MS PATIENTS’ SATISFACTION AND PERCEPTION OF PROVIDER TEAMWORK IN A MULTIDISCIPLINARY CLINIC VERSUS STANDARD CARE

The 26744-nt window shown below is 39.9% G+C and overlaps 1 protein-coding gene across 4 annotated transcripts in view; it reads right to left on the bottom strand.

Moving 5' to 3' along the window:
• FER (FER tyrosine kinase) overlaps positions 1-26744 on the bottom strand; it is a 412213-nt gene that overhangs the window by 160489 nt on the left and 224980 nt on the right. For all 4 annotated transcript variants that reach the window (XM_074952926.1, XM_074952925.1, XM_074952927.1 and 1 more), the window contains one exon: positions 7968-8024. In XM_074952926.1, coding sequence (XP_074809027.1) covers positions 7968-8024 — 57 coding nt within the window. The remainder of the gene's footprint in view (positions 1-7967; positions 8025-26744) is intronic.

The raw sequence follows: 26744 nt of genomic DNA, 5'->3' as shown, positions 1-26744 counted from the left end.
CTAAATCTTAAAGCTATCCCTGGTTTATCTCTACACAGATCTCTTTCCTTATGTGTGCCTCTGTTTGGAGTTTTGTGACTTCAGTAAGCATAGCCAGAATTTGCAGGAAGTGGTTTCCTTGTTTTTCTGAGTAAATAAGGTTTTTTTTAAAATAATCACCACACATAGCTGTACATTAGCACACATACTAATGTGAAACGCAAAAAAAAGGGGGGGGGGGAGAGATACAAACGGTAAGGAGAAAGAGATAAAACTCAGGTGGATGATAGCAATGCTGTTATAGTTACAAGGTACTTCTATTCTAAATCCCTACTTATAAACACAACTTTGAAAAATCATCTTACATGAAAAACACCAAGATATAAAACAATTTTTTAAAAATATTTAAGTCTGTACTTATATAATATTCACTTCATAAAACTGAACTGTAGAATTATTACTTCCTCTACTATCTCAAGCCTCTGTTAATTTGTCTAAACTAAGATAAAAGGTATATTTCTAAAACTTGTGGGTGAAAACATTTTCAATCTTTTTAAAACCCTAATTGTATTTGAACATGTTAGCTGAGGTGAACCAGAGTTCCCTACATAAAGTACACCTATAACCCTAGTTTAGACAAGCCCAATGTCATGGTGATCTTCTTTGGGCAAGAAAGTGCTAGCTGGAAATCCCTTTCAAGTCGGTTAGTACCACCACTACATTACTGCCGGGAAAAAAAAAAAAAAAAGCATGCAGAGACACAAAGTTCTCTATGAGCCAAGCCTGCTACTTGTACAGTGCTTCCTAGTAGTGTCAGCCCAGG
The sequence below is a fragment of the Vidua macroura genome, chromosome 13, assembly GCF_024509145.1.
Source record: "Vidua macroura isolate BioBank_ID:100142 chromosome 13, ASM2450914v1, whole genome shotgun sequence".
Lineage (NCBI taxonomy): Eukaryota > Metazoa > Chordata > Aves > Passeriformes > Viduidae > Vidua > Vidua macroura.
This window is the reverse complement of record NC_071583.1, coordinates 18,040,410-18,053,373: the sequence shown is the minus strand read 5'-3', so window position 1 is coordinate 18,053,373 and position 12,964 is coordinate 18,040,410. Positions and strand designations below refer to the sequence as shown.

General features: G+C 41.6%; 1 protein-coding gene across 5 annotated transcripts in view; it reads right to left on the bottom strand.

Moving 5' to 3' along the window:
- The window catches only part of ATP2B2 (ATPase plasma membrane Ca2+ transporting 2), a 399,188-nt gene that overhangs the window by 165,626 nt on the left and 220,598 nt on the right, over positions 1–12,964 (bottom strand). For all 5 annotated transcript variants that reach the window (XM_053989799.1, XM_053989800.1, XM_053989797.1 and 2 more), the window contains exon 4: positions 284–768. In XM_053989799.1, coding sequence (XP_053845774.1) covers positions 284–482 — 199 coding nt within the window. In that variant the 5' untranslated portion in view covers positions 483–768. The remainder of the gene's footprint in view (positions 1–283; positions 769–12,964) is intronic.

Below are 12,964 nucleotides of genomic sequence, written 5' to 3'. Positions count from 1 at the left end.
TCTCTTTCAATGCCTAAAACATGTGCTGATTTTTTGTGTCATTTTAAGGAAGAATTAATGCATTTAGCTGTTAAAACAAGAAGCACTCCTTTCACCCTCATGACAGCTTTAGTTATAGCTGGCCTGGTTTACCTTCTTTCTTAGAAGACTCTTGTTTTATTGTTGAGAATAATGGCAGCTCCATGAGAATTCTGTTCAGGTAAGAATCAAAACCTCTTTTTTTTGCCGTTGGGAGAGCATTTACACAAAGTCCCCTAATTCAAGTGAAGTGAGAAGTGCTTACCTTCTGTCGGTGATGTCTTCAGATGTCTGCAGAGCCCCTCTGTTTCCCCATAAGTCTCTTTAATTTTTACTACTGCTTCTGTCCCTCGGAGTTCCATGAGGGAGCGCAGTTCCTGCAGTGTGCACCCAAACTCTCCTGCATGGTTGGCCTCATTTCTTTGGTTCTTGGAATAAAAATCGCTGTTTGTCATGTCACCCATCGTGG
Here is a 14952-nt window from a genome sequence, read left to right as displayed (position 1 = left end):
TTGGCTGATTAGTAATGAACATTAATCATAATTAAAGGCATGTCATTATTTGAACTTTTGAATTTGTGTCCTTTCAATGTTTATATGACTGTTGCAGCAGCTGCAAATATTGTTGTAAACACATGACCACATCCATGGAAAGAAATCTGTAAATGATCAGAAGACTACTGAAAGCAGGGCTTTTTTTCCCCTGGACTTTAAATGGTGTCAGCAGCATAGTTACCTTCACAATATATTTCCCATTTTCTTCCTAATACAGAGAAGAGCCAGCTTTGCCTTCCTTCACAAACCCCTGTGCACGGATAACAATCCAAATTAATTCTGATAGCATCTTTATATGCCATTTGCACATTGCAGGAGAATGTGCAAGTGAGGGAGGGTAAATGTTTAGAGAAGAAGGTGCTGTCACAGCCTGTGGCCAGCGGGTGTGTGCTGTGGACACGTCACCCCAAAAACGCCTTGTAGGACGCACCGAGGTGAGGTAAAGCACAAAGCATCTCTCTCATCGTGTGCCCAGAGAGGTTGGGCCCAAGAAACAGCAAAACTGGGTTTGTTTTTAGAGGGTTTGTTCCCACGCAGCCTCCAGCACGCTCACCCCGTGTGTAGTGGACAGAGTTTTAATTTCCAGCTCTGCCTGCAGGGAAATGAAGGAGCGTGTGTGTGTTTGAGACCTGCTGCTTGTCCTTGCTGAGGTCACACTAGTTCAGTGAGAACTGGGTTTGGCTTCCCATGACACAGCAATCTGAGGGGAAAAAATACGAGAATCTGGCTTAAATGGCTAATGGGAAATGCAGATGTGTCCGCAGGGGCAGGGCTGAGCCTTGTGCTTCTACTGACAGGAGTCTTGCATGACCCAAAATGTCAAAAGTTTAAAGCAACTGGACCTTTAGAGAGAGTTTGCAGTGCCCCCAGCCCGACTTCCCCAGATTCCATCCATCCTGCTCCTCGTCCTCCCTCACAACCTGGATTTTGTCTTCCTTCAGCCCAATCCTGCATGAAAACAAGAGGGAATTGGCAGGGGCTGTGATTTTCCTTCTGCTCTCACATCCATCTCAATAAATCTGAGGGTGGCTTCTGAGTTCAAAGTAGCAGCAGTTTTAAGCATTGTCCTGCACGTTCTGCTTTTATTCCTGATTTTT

There is a paucity of research exploring Multiple Sclerosis (MS) patients’ perception of teamwork and satisfaction in multidisciplinary care models and no studies have evaluated the impact of a doctor of medicine (MD) neurology provider and a physical therapist (PT) assessing patients contiguously at one visit. The purpose of this project was to compare MS patient perception of provider teamwork and satisfaction in the multidisciplinary clinic (MD and PT) to standard care. MS is a complex neurological disease with deleterious impacts on both mental and physical functioning. Patient satisfaction has been linked to better MS outcomes such as fewer relapses and lower disability scores (Haase, Kullmann, & Ziemssen, 2016). While studies have also shown the benefit of adding rehabilitative interventions throughout the disease course, a study of MS patients by Finlayson, Plow, and Cho (2010) found only 36% utilized PT services. This descriptive comparative study used a convenience sample to compare MS patient satisfaction and perception of provider teamwork in two groups: one taking part in a multidisciplinary clinic (MD and PT), and another receiving standard care (MD only). A total of 36 MS patients completed the study; 18 in the multidisciplinary clinic and 18 in standard care. Patient perception of teamwork (using the Patient’s Insight and Views of Teamwork instrument), and patient satisfaction, were significantly higher in the multidisciplinary clinic (Mann-Whitney U = 10.5, p
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